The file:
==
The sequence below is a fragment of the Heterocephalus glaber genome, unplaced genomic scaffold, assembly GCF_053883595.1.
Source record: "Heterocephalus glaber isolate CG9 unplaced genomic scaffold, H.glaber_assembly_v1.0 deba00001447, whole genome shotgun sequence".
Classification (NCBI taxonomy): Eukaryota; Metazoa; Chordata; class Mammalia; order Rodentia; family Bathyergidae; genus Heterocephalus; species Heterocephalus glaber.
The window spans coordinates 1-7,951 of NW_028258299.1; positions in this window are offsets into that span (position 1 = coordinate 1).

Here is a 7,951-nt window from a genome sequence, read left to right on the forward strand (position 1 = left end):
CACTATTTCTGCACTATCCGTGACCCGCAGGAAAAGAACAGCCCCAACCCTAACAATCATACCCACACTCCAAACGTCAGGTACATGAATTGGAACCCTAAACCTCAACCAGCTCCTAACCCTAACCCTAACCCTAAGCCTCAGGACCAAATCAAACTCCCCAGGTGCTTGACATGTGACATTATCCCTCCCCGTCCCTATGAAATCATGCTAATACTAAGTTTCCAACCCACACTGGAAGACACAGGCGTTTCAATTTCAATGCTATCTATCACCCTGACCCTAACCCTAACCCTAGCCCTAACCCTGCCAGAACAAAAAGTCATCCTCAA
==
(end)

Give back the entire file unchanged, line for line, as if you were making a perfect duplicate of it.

The sequence below is a fragment of the Heterocephalus glaber genome, unplaced genomic scaffold, assembly GCF_053883595.1.
Source record: "Heterocephalus glaber isolate CG9 unplaced genomic scaffold, H.glaber_assembly_v1.0 deba00001447, whole genome shotgun sequence".
Classification (NCBI taxonomy): Eukaryota; Metazoa; Chordata; class Mammalia; order Rodentia; family Bathyergidae; genus Heterocephalus; species Heterocephalus glaber.
The window spans coordinates 1-7,951 of NW_028258299.1; positions in this window are offsets into that span (position 1 = coordinate 1).

Here is a 7,951-nt window from a genome sequence, read left to right on the forward strand (position 1 = left end):
CACTATTTCTGCACTATCCGTGACCCGCAGGAAAAGAACAGCCCCAACCCTAACAATCATACCCACACTCCAAACGTCAGGTACATGAATTGGAACCCTAAACCTCAACCAGCTCCTAACCCTAACCCTAACCCTAAGCCTCAGGACCAAATCAAACTCCCCAGGTGCTTGACATGTGACATTATCCCTCCCCGTCCCTATGAAATCATGCTAATACTAAGTTTCCAACCCACACTGGAAGACACAGGCGTTTCAATTTCAATGCTATCTATCACCCTGACCCTAACCCTAACCCTAGCCCTAACCCTGCCAGAACAAAAAGTCATCCTCAA